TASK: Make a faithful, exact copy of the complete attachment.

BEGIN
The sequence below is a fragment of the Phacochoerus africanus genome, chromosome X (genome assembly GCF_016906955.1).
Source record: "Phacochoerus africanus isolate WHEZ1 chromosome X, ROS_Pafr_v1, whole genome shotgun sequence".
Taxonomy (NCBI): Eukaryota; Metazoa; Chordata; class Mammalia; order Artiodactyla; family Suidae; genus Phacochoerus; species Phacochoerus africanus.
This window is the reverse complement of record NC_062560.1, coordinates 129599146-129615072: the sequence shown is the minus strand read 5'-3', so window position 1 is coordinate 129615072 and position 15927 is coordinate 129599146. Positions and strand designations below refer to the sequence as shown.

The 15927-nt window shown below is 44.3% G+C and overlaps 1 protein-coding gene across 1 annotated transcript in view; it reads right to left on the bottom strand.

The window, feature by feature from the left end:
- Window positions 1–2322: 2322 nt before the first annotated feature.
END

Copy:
The sequence below is a fragment of the Phacochoerus africanus genome, chromosome X (genome assembly GCF_016906955.1).
Source record: "Phacochoerus africanus isolate WHEZ1 chromosome X, ROS_Pafr_v1, whole genome shotgun sequence".
Taxonomy (NCBI): Eukaryota; Metazoa; Chordata; class Mammalia; order Artiodactyla; family Suidae; genus Phacochoerus; species Phacochoerus africanus.
This window is the reverse complement of record NC_062560.1, coordinates 129599146-129615072: the sequence shown is the minus strand read 5'-3', so window position 1 is coordinate 129615072 and position 15927 is coordinate 129599146. Positions and strand designations below refer to the sequence as shown.

The 15927-nt window shown below is 44.3% G+C and overlaps 1 protein-coding gene across 1 annotated transcript in view; it reads right to left on the bottom strand.

The window, feature by feature from the left end:
- Window positions 1–2322: 2322 nt before the first annotated feature.